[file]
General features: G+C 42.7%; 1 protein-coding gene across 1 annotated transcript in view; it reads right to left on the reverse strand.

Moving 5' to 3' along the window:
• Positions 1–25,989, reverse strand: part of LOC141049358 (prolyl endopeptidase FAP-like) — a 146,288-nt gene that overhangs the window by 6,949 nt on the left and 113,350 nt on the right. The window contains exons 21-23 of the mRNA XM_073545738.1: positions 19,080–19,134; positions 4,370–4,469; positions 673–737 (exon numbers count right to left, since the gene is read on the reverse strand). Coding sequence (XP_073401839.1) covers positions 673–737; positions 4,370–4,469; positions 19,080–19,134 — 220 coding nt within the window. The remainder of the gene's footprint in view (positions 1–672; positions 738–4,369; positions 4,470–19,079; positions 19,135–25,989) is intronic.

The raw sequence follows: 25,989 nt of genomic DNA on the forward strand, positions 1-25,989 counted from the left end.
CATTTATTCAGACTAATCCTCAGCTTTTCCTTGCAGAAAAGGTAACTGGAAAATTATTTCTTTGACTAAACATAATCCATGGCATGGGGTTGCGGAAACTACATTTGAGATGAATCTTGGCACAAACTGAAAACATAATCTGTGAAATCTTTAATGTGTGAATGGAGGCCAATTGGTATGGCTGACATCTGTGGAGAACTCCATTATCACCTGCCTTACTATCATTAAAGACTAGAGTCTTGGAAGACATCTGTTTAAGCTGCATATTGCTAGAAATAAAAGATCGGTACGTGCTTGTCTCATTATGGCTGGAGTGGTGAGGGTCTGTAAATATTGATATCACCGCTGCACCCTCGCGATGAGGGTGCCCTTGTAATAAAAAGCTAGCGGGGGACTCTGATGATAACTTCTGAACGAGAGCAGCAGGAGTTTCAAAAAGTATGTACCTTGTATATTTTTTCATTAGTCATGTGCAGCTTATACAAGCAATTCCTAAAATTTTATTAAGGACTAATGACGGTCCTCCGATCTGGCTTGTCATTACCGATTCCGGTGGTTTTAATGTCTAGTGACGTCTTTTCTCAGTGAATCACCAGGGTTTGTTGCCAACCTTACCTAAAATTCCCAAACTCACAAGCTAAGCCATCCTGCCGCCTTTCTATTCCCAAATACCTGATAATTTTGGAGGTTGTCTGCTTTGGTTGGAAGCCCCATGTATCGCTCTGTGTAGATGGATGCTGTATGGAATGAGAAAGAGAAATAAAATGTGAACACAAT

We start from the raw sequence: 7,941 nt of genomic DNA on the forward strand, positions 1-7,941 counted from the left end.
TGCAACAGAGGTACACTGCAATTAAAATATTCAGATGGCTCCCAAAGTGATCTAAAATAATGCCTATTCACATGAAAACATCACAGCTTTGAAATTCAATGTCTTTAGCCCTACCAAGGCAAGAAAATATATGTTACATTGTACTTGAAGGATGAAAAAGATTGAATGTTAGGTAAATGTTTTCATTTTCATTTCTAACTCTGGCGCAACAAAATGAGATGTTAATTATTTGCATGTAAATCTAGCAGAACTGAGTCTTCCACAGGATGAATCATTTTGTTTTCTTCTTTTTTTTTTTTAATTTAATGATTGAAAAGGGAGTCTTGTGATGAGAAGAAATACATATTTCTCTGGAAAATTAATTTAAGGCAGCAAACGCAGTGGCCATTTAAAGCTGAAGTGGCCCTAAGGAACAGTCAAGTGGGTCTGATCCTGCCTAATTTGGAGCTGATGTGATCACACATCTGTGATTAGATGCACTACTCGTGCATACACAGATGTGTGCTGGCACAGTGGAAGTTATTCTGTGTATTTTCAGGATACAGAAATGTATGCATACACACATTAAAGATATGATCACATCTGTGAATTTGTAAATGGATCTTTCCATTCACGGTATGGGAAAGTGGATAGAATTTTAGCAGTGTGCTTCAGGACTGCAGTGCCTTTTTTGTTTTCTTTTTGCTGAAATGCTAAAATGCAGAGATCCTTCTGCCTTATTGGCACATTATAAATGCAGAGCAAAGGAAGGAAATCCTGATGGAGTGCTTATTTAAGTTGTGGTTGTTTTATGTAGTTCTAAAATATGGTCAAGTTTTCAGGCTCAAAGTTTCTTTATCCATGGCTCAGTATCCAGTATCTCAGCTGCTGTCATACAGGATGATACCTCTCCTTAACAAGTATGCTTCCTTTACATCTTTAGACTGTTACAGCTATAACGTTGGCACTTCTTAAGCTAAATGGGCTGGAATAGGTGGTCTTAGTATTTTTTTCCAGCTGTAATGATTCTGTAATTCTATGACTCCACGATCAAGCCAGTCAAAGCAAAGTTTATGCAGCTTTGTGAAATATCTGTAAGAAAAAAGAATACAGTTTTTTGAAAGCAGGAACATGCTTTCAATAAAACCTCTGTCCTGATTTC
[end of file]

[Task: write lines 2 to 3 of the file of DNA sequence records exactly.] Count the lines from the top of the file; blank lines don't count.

Moving 5' to 3' along the window:
• Positions 1–25,989, reverse strand: part of LOC141049358 (prolyl endopeptidase FAP-like) — a 146,288-nt gene that overhangs the window by 6,949 nt on the left and 113,350 nt on the right. The window contains exons 21-23 of the mRNA XM_073545738.1: positions 19,080–19,134; positions 4,370–4,469; positions 673–737 (exon numbers count right to left, since the gene is read on the reverse strand). Coding sequence (XP_073401839.1) covers positions 673–737; positions 4,370–4,469; positions 19,080–19,134 — 220 coding nt within the window. The remainder of the gene's footprint in view (positions 1–672; positions 738–4,369; positions 4,470–19,079; positions 19,135–25,989) is intronic.